The GoPro HERO can be described as an extreme sports camera. The new HERO3 model, in particular, has a 6-lens optical system with ultra-wide field of view and it is capable of shooting high-resolution video at high framerates. When placed in its waterproof housing, the little snapper can be safely taken down to 60 meters (197 feet) underwater, while accessories allow it to be mounted and worn on one's head or chest. On top of it all, the GoPro HERO3 has built-in Wi-Fi connectivity, which allows one to control the camera's settings and the shutter remotely. Totally rad, isn't it?
We are using a GoPro HERO3 Black Edition for the purpose of this article, and there are two ways of controlling it remotely. One is to use the Wi-Fi remote control, which is included in the set with our model. The other is to download the official GoPro app, available for free on iOS, Android, and Windows Phone 8. We chose to stick with the latter method. However, setting up the GoPro HERO3 and its remote control features is a tricky, time-consuming process. The camera's software must be updated first via the company's website, so to do that you need a computer connected to the internet. Thankfully, the well-written instructions make the procedure a tad less frustrating than it is, although it is still pretty frustrating. While the new software is being flashed, we strongly recommend you to familiarize yourself with the camera's user manual, in case you haven't done so already.
Using the GoPro smartphone app
The official GoPro app provides you with a viewfinder, allowing you to see what the camera "sees". That makes composing the shot much, much easier since the camera does not have a viewfinder of its own. Of course, you can trigger the shutter to take photos or videos and adjust the camera's settings. And setting up the camera's mode, resolution and framerate from a smartphone is at least 9000 times more convenient than fiddling through the confusing menus on its microscopic built-in LCD display.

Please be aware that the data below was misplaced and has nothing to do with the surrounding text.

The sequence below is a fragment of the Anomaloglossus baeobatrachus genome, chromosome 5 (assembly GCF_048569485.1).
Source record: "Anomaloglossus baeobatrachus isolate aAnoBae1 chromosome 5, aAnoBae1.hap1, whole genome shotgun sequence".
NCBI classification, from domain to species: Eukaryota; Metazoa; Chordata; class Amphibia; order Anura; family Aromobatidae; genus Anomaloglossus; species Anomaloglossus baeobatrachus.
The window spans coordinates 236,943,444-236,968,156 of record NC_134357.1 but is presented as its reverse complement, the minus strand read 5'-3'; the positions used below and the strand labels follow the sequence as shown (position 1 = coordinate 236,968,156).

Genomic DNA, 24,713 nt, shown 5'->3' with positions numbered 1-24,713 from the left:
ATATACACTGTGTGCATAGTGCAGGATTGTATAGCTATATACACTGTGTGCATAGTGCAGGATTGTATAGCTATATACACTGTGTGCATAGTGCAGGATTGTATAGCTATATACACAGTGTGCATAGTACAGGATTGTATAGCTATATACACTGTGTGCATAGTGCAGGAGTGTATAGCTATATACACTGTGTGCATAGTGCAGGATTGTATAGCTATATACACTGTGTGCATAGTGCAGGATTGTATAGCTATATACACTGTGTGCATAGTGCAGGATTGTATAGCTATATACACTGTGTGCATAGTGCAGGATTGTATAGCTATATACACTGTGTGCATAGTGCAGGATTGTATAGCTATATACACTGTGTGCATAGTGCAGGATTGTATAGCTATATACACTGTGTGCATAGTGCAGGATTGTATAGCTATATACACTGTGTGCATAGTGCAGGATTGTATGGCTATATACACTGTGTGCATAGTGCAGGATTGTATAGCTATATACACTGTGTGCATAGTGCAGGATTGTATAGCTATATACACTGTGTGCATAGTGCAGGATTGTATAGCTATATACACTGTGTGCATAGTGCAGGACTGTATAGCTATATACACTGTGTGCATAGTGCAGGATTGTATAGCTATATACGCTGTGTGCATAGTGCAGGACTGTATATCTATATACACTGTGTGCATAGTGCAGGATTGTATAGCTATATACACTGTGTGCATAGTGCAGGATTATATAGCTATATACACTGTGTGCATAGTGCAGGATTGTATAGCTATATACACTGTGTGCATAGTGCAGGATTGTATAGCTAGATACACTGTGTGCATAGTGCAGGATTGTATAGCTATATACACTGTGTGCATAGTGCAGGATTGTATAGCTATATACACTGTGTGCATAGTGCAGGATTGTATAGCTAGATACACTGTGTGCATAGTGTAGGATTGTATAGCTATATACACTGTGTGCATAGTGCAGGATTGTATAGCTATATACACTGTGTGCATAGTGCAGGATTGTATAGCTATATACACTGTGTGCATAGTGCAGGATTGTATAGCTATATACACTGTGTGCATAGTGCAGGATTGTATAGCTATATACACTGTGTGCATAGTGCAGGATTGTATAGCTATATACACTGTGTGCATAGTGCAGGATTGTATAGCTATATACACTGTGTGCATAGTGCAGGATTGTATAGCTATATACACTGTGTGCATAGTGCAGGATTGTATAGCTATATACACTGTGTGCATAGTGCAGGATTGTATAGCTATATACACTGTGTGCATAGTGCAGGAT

Unfortunately, there's a boatload of things that the GoPro app cannot do, even though it absolutely should. First and foremost, there is no live view while capturing videos, meaning that once video recording has begun, you can't see what's being recorded. Perhaps there's some kind of technical limitation that does not allow this, but that's just a guess. Other features, however, the GoPro guys have no excuse for leaving out – there is no way of taking a look at photos and videos that are already stored on the camera's memory card. On top of that, files cannot be transferred from the camera's storage onto the device it is being controlled from. Yes, we know that's ridiculous. But even if the app had that feature, you still wouldn't have had the chance to share these photos online instantly. That's because while your smartphone is connected to the GoPro, it is practically cut off from the internet. A way of forcing it to connect to a cellular data network is to turn the GoPro's Wi-Fi off. Last but not least, it would have been nice if we had a menu with presets so that we could switch from one setting to another in an instant.
We must also warn you that controlling the GoPro HERO3 over Wi-Fi takes a heavy toll on its battery life. Our camera's 1050mAh cell was dead after about 35 minutes of active use. According to the manufacturer, the Black Edition model of the camera should last through 1.5 hours on a low power consumption setting, such as shooting a continuous 1080p video, and about 1 hour on a high power consumption setting like capturing video at 240 frames per second.